The first night we were there, we decided to enjoy the night life. We ended up at a bar called “Hey Jude,” where we sat in plastic beach chairs with the waves lapping in the background. And while I usually love a good marg, I did NOT like their mango margarita. It was very artificial tasting and just plain BLEGH. Fortunately, I only wasted, what, a buck? The caiperinas (brazilian drink) with calamansi (Filipino lime juice) were quite tasty. Also tried absinthe for the first time. Very strong, menthol taste that went down surprisingly smooth. The waiter lit spoonfuls of sugar on fire before dropping it in the drink and telling us to drink through a straw in one gulp. Interesting presentation, to say the least. By this time, we were quite “happy,” so we didn’t have the Sambuca which the waiter recommended, as the only liquor stronger than absinthe. Thank goodness for Christianne’s sober, underage cousins, Marla and Tara, who escorted us to the hotel when we were done! At this point, Christianne was muttering something about chocolate bracelets. No clue what that was about.

We took a boat ride around the island, but the water was too choppy to go snorkeling where we had intended to go (where Christianne had gone on her previous visit). So we stopped at another area closer to our hotel, where there were only little Nemos. Poor Marla got sea sick. One interesting thing to note – the natives find every way possible to make a livelihood, even out on the sea. There was one older, shriveled fellow selling Nestle ice cream sandwiches from a little tiny boat. And a young kid selling fresh coconut juice (basically fresh coconuts with a straw sticking out of them) from another tiny little boat.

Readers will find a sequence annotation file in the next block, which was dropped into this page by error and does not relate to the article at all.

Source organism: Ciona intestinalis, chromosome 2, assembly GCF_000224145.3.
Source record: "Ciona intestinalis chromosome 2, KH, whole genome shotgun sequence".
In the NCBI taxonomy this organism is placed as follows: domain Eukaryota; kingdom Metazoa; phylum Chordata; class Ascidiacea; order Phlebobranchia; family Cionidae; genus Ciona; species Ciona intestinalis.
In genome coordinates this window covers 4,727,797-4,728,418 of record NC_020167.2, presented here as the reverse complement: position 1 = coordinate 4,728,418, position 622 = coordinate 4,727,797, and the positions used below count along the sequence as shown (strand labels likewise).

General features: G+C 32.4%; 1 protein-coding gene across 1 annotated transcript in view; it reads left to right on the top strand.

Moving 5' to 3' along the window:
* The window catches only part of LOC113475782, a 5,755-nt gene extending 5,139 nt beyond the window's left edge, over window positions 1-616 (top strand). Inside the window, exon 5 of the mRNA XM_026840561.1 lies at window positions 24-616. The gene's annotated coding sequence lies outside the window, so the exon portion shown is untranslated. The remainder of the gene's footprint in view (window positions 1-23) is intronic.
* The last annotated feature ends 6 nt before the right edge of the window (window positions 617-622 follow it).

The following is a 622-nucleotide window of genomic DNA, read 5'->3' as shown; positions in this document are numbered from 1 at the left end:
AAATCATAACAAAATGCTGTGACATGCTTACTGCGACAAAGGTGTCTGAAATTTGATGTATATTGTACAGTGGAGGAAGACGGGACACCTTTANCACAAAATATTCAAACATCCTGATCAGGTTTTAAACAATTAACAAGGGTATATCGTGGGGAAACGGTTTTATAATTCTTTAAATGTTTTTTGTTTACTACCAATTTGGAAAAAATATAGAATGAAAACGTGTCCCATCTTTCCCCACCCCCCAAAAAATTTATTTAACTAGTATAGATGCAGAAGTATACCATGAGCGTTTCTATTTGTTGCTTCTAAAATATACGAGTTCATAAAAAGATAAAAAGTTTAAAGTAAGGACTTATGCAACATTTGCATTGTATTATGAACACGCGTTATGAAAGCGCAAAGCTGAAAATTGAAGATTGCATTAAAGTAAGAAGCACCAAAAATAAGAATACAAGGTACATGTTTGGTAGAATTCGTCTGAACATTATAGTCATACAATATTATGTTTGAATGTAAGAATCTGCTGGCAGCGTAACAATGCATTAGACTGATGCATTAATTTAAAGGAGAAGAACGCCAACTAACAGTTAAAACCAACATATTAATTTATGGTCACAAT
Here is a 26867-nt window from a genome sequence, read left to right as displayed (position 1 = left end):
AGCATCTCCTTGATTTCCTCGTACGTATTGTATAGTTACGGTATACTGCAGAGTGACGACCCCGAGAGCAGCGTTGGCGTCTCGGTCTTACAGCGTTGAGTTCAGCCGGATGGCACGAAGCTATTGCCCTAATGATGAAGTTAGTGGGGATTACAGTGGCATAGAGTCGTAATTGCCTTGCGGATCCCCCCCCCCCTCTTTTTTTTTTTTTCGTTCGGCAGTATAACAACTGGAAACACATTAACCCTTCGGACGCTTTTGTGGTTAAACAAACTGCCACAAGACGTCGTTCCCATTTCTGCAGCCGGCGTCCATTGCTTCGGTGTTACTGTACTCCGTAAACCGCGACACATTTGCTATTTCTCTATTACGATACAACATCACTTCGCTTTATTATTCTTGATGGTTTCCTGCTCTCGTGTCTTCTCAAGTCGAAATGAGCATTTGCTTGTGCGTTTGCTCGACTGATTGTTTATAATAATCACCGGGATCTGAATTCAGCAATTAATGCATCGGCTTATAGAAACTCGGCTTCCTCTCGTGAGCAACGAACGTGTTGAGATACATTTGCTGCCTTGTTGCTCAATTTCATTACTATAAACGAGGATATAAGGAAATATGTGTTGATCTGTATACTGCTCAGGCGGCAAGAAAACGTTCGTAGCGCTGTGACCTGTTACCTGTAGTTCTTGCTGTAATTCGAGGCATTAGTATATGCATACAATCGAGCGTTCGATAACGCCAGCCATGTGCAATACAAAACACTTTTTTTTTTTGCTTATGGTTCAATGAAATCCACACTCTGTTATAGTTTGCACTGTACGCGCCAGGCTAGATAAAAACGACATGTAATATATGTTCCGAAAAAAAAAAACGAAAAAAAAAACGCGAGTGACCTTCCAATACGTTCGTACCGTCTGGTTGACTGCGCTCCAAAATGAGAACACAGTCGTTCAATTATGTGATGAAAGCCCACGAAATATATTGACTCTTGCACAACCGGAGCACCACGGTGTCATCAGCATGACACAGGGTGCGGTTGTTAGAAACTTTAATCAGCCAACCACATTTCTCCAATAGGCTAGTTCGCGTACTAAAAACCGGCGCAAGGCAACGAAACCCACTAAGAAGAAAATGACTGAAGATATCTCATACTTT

When we went swimming, we found that the water was incredibly salty, and as a result very buoyant. So buoyant, in fact, that it took no effort at all to float! And this coming from a girl who has NEVER floated on her back before! Yup, I usually sink, or have to flutter kick to stay afloat. So I spent a good amount of time enjoying this new feat, just floating motionless on the surface, my head and feet sticking out of the water – and I have pictures to prove it :) Christianne and I also tried to do some yoga moves in the sand. Our feet kept sinking, so it was quite difficult to balance. But we got a few good shots of us attempting.

All in all, our trip to Boracay was well worth the $10/night I spent on the hotel! My only wish is that we could have spent more than 3 days there!

4 Responses to “The Philippines Saga, Part Deux”

  1. Anonymous says:

    Heather- It did my heart good to hear that you skipped on Benji. Thanks. Love, Brooks

  2. admin says:

    Haha, I’m glad someone else shares my feelings on the Benji issue. Now, we’ll see if I muster enough courage to try duck fetus before I leave…

  3. Anonymous says:

    Hehe, reading all of these…it’s like we’re right there! Great job on your postings. So well written (of course, I wouldn’t expect anything less)!
    -Dave

  4. Anonymous says:

    Hi Beautiful! Sure glad you’ve experienced “floating” for the first time! Have you received any of my emails about our itinerary in San Fran? Hope so, Love You! Mom P.S., SURE GLAD YOU DIDN’T EAT BENGI!